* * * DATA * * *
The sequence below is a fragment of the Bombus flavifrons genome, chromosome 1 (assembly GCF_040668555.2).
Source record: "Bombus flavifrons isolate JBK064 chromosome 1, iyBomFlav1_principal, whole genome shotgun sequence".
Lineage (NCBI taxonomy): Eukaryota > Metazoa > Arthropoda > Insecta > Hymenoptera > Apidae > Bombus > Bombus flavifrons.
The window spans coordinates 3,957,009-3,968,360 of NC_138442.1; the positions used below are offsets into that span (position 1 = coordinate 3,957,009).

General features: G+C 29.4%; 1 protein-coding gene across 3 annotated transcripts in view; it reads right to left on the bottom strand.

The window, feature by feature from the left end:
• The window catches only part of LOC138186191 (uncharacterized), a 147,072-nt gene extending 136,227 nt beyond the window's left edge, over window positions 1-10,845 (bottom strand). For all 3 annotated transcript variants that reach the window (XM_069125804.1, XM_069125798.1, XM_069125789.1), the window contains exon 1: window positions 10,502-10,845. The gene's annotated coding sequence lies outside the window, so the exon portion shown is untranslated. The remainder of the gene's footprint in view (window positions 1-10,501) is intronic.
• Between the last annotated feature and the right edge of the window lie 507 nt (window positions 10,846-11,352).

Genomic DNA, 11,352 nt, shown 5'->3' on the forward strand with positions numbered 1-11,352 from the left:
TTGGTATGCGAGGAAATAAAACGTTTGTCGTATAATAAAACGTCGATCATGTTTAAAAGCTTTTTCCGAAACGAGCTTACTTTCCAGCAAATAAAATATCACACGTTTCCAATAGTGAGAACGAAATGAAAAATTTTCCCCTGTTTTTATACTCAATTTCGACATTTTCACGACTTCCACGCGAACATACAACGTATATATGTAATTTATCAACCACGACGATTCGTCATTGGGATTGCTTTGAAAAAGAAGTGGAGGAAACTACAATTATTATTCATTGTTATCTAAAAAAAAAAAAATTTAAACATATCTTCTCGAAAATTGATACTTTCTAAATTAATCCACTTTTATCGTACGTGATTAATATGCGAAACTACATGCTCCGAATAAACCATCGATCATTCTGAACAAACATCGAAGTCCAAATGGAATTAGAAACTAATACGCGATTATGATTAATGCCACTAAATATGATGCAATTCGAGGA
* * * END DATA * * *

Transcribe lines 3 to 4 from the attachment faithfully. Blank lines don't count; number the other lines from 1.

Lineage (NCBI taxonomy): Eukaryota > Metazoa > Arthropoda > Insecta > Hymenoptera > Apidae > Bombus > Bombus flavifrons.
The window spans coordinates 3,957,009-3,968,360 of NC_138442.1; the positions used below are offsets into that span (position 1 = coordinate 3,957,009).